The Grimm’s Fairy Hack

Some time ago, I toyed with the idea of an OSR system for playing children transported into a fantasy realm. I abandoned the idea. It just seemed like a whole lot of work, and I couldn’t really keep excited about it. I’ve recently returned to the idea using a much more user-friendly system, specifically The Black Hack, about which I’ve written here before.

Thus, I’ve started work on The Grimm’s Fairy Hack.

In this “based on The Black Hack” game, the players take on the roles of children from our real world. In addition to The Black Hack, I’m also referring to Grimm Lite and Horizon: Grimm. The character classes are based on childhood archetypes/stereotypes. Players choose from six character classes: Bully, Dreamer, Jock, Nerd, Normal, Outcast, and Popular. Each class has certain special abilities and a special weakness.

Since the characters are children, they do not have Stats like regular fantasy characters. No STR, DEX, CON, et cetera to be found here. Rather that the familiar six made famous by Dungeons & Dragons, characters have seven Stats, each one defining a particular facet of the character’s childhood:

Academics: Covers arithmetic, reading, writing, et cetera. In short, Academics reflects how good a student the character was.

Explorer: Covers survival, first aid, reading a map, et cetera. Explorer includes the sorts of things one might learn in the Boy Scouts.

Hick: Covers rural life. A character with a good Hick stat would know how to milk a cow, dig fence post holes, cook, et cetera.

Lore: Covers knowledge of myths, legends, and fairy tales. Where Academics is knowledge of the real world, Lore is knowledge of the fantasy world.

Shenanigans: Covers lying, stealing, being sneaky, et cetera. A character with a high Shenanigans Stat is good at making trouble and getting away with it.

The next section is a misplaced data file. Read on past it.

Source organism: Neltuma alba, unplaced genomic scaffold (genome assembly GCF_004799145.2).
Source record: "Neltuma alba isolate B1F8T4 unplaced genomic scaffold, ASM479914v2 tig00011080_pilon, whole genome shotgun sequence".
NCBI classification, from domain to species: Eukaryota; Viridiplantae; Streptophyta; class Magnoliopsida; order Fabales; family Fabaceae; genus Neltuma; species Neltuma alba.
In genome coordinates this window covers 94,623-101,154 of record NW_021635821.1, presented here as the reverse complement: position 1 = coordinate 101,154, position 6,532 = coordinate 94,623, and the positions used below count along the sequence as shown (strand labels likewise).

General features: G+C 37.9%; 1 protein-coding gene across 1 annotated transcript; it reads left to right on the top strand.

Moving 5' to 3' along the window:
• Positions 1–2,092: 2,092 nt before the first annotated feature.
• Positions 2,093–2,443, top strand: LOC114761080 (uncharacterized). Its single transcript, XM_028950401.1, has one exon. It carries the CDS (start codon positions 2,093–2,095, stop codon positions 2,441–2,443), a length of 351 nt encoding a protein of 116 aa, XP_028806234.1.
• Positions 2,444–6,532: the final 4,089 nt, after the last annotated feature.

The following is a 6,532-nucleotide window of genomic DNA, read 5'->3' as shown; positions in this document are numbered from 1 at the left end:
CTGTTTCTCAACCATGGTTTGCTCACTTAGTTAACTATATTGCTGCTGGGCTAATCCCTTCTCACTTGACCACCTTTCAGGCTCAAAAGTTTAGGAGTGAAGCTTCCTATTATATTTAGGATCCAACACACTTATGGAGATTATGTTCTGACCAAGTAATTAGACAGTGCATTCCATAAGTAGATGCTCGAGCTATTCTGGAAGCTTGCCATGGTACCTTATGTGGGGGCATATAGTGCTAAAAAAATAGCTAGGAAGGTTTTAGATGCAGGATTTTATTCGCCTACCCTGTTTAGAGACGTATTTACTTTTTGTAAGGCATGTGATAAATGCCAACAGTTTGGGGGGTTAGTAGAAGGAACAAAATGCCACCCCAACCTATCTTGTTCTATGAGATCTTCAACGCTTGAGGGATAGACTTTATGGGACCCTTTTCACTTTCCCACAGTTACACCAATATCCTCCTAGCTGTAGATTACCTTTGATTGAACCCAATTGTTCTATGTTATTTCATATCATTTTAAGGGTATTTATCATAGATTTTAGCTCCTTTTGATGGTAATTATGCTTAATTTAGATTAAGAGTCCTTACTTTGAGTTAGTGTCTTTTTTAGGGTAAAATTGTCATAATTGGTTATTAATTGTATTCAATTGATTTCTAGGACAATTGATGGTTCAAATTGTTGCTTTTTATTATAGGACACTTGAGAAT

Upbringing: Covers being polite, fitting in with adults, knowing the right thing to do, et cetera.

Zip: Covers strength, dexterity, toughness, athletics, et cetera. Children lack real experience and training in actual combat, but Zip helps them attack and avoid getting hurt.

The success mechanic from The Black Hack remains. For a character to succeed with an action, the player must roll under the character’s relevant Stat on 1d20.

All characters also have a special ability called Imagination. Imagination is not a Stat, but instead is a power governed by a Usage Die, the size of which varies depending on character class. Thus, a Dreamer has more Imagination than a Bully. As a character improves in level, his Imagination becomes stronger. Imagination powers a class’s special abilities. Also, Imagination lets a character manipulate the fantasy world in a variety of different ways, so long as the character doesn’t violate two simple rules:

1. Imagination cannot be used to directly damage or destroy anything.
2. Imagination cannot be used to copy the special abilities of another class.

Of course, all of this is just a brief overview; it’s not comprehensive. The Grimm’s Fairy Hack will eventually include all of this and more. Some of the more will almost certainly be advice for using The Grimm’s Fairy Hack characters and The Black Hack characters at the same time. The former is based on the latter, and there ought to be little in either set of rules that makes mixing them impossible.

February 23rd, 2017  in Product Development No Comments »

The Four Color Hack Gets Updated

The Four Color Hack is enduring a series of major edits. All in all, I think these are some positive changes, some resulting from player feedback and others resulting from me being displeased with how some things were playing out during sessions. I need to do another read-through or two over the next couple of days or so to root out inconsistencies, errors, et cetera. After that, the new playtest iteration of the rules should be made available via the usual suspects. Huzzah. Here’s a list of the major changes: